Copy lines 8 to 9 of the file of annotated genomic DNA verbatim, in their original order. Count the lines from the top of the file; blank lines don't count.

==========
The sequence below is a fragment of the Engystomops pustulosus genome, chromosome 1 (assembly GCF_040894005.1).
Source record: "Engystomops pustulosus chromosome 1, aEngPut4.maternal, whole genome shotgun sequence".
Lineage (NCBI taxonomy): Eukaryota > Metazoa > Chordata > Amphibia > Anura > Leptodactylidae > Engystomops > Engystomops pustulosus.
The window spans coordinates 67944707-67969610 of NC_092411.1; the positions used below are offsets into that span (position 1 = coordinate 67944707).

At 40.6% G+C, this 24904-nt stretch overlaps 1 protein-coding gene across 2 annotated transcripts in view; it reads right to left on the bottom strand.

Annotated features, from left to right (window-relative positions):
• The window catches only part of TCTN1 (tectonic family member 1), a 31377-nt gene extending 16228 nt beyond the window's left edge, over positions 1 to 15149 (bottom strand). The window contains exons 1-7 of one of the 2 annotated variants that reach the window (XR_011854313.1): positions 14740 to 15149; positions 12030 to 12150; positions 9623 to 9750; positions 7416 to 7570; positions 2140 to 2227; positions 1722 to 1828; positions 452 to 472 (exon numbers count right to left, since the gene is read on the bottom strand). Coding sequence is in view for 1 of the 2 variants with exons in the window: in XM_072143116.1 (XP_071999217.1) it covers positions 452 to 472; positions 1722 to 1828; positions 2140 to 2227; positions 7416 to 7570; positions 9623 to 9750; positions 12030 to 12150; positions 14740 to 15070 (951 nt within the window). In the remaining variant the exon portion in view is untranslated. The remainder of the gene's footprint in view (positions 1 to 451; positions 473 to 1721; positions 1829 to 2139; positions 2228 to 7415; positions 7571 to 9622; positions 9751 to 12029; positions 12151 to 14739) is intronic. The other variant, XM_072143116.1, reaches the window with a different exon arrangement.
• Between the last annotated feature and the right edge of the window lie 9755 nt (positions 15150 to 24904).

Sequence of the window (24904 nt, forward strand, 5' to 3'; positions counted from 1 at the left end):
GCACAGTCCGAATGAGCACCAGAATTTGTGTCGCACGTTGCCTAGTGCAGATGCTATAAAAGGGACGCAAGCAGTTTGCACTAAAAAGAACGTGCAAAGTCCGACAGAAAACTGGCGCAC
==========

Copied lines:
• Between the last annotated feature and the right edge of the window lie 9755 nt (positions 15150 to 24904).

Sequence of the window (24904 nt, forward strand, 5' to 3'; positions counted from 1 at the left end):